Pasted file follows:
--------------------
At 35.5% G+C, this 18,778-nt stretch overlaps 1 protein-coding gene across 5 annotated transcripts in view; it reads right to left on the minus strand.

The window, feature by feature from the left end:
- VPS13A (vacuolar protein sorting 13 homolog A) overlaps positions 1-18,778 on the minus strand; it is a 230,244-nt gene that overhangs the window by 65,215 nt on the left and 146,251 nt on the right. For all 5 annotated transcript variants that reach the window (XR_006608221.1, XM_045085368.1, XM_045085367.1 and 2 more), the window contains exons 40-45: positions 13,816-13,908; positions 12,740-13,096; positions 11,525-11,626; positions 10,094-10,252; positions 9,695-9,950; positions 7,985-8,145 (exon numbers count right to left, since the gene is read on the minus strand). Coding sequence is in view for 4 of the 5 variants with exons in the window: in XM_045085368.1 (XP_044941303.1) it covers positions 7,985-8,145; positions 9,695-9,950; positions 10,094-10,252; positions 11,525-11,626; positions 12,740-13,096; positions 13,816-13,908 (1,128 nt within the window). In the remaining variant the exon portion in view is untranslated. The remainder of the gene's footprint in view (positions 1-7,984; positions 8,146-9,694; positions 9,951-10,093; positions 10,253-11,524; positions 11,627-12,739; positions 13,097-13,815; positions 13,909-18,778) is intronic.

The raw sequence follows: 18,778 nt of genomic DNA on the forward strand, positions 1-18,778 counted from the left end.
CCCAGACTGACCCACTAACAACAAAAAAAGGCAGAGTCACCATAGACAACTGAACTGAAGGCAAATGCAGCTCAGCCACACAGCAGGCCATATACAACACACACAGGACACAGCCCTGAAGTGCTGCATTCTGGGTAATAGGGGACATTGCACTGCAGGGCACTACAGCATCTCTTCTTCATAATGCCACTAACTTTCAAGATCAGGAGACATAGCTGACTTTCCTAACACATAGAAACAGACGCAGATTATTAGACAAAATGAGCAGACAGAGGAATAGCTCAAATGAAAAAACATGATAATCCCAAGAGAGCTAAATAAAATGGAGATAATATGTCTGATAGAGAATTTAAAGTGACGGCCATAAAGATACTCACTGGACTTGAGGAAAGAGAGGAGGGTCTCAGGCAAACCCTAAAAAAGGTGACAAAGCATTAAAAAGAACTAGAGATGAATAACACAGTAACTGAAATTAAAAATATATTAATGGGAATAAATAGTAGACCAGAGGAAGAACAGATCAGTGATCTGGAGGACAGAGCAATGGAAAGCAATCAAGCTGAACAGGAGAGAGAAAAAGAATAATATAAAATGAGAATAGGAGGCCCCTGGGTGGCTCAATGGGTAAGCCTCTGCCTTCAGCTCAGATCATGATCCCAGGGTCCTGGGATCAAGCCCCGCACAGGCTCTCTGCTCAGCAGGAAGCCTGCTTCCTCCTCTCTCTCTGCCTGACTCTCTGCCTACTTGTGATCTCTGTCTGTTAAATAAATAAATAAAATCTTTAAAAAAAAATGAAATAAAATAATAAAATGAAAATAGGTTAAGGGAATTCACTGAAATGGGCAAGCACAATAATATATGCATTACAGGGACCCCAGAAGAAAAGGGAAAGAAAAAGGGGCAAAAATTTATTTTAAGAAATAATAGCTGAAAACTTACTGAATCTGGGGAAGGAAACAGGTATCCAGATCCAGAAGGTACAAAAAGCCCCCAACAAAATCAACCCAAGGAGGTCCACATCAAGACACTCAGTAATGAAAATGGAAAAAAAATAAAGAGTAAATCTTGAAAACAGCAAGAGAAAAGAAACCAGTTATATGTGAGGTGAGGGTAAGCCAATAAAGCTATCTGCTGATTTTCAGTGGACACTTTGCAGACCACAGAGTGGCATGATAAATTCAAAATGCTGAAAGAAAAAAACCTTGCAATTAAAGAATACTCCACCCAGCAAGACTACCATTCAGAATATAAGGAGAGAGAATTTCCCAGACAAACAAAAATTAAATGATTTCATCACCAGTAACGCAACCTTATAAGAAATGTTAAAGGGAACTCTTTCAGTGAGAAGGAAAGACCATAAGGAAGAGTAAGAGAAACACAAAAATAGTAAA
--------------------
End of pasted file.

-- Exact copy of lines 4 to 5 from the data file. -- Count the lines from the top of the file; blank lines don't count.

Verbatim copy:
The raw sequence follows: 18,778 nt of genomic DNA on the forward strand, positions 1-18,778 counted from the left end.
CCCAGACTGACCCACTAACAACAAAAAAAGGCAGAGTCACCATAGACAACTGAACTGAAGGCAAATGCAGCTCAGCCACACAGCAGGCCATATACAACACACACAGGACACAGCCCTGAAGTGCTGCATTCTGGGTAATAGGGGACATTGCACTGCAGGGCACTACAGCATCTCTTCTTCATAATGCCACTAACTTTCAAGATCAGGAGACATAGCTGACTTTCCTAACACATAGAAACAGACGCAGATTATTAGACAAAATGAGCAGACAGAGGAATAGCTCAAATGAAAAAACATGATAATCCCAAGAGAGCTAAATAAAATGGAGATAATATGTCTGATAGAGAATTTAAAGTGACGGCCATAAAGATACTCACTGGACTTGAGGAAAGAGAGGAGGGTCTCAGGCAAACCCTAAAAAAGGTGACAAAGCATTAAAAAGAACTAGAGATGAATAACACAGTAACTGAAATTAAAAATATATTAATGGGAATAAATAGTAGACCAGAGGAAGAACAGATCAGTGATCTGGAGGACAGAGCAATGGAAAGCAATCAAGCTGAACAGGAGAGAGAAAAAGAATAATATAAAATGAGAATAGGAGGCCCCTGGGTGGCTCAATGGGTAAGCCTCTGCCTTCAGCTCAGATCATGATCCCAGGGTCCTGGGATCAAGCCCCGCACAGGCTCTCTGCTCAGCAGGAAGCCTGCTTCCTCCTCTCTCTCTGCCTGACTCTCTGCCTACTTGTGATCTCTGTCTGTTAAATAAATAAATAAAATCTTTAAAAAAAAATGAAATAAAATAATAAAATGAAAATAGGTTAAGGGAATTCACTGAAATGGGCAAGCACAATAATATATGCATTACAGGGACCCCAGAAGAAAAGGGAAAGAAAAAGGGGCAAAAATTTATTTTAAGAAATAATAGCTGAAAACTTACTGAATCTGGGGAAGGAAACAGGTATCCAGATCCAGAAGGTACAAAAAGCCCCCAACAAAATCAACCCAAGGAGGTCCACATCAAGACACTCAGTAATGAAAATGGAAAAAAAATAAAGAGTAAATCTTGAAAACAGCAAGAGAAAAGAAACCAGTTATATGTGAGGTGAGGGTAAGCCAATAAAGCTATCTGCTGATTTTCAGTGGACACTTTGCAGACCACAGAGTGGCATGATAAATTCAAAATGCTGAAAGAAAAAAACCTTGCAATTAAAGAATACTCCACCCAGCAAGACTACCATTCAGAATATAAGGAGAGAGAATTTCCCAGACAAACAAAAATTAAATGATTTCATCACCAGTAACGCAACCTTATAAGAAATGTTAAAGGGAACTCTTTCAGTGAGAAGGAAAGACCATAAGGAAGAGTAAGAGAAACACAAAAATAGTAAA